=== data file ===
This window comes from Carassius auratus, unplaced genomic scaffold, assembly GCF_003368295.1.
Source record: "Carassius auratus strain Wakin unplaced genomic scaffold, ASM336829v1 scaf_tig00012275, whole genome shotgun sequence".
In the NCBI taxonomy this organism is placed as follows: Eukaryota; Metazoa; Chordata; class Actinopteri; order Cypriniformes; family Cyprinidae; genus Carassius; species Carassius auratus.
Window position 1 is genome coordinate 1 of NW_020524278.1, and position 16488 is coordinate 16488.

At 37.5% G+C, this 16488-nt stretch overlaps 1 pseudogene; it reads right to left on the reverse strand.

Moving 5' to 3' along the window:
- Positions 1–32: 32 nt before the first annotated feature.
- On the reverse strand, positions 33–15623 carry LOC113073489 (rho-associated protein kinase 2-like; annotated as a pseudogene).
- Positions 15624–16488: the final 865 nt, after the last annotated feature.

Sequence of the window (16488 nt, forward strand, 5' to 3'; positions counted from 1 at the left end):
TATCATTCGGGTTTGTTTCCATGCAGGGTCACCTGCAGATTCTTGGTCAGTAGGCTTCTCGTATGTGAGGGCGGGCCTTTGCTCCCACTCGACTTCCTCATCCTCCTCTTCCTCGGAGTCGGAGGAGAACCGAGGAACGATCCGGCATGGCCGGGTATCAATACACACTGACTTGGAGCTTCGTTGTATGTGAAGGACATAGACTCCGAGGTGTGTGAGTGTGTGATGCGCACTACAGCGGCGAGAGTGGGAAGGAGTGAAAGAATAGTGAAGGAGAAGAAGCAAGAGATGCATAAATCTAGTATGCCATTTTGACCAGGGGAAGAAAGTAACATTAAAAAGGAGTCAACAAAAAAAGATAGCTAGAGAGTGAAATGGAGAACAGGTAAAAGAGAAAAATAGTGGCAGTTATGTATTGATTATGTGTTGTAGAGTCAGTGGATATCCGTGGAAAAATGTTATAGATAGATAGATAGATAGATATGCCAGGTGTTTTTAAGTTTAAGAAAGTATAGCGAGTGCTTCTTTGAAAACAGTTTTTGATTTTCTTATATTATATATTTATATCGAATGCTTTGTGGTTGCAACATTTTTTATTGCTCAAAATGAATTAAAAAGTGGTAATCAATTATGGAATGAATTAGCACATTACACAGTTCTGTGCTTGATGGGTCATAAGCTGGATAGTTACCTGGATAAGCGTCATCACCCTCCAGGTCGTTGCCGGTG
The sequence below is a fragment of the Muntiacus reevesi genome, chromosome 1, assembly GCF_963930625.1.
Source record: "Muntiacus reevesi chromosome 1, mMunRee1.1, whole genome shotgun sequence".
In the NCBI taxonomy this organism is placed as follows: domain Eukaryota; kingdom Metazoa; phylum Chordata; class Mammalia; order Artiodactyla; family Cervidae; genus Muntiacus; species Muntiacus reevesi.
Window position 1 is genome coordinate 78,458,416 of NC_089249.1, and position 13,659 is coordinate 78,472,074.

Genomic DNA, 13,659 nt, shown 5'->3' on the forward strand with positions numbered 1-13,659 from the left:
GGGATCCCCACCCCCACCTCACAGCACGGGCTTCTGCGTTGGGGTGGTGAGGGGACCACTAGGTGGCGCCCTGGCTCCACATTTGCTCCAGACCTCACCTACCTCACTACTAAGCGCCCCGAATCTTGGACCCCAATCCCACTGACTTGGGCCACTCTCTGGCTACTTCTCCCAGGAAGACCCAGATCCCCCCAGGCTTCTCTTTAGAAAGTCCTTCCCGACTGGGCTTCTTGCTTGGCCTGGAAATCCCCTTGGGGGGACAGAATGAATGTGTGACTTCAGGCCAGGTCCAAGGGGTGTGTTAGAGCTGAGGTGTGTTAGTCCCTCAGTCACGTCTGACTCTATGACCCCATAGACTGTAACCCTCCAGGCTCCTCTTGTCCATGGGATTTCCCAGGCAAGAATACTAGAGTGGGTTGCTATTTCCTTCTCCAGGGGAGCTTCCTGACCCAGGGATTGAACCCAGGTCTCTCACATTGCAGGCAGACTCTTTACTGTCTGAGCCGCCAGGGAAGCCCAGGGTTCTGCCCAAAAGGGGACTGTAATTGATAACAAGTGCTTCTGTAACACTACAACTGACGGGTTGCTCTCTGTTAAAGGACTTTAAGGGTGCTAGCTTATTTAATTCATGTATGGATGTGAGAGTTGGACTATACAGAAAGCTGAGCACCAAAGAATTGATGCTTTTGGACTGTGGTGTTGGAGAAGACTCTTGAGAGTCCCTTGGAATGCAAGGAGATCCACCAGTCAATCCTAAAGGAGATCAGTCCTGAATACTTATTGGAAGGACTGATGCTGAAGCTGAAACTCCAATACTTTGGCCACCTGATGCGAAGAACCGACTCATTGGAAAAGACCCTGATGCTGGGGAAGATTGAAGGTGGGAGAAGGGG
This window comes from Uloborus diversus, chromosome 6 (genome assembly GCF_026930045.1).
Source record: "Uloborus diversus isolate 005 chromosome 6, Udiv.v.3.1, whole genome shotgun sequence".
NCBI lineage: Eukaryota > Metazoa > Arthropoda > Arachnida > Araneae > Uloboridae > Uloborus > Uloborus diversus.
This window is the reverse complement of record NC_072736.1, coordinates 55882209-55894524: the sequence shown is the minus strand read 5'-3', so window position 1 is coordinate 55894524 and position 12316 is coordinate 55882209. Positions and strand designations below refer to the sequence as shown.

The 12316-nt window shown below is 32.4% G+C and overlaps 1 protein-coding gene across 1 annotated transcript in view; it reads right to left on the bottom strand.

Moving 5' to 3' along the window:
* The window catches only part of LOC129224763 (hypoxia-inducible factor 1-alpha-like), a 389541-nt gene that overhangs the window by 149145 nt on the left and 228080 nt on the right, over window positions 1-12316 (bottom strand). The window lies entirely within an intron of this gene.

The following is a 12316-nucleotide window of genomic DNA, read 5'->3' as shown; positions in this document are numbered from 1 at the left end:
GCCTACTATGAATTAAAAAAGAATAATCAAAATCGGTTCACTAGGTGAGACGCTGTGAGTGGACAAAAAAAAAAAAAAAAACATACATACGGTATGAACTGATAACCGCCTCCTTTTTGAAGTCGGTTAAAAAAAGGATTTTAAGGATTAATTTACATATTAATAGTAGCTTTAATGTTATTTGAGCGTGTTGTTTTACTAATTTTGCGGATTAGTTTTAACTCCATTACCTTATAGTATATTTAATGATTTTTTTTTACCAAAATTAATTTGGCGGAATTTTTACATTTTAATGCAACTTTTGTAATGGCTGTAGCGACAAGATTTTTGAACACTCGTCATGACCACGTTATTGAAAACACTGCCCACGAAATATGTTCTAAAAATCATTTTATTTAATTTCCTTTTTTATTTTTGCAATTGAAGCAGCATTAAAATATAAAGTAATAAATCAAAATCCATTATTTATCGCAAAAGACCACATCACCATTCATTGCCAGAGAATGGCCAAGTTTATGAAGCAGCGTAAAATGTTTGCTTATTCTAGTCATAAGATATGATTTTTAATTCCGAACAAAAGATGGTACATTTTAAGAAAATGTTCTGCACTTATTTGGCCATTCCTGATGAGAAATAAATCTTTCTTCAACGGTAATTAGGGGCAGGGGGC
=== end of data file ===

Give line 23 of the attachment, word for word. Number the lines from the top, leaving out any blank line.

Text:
Moving 5' to 3' along the window: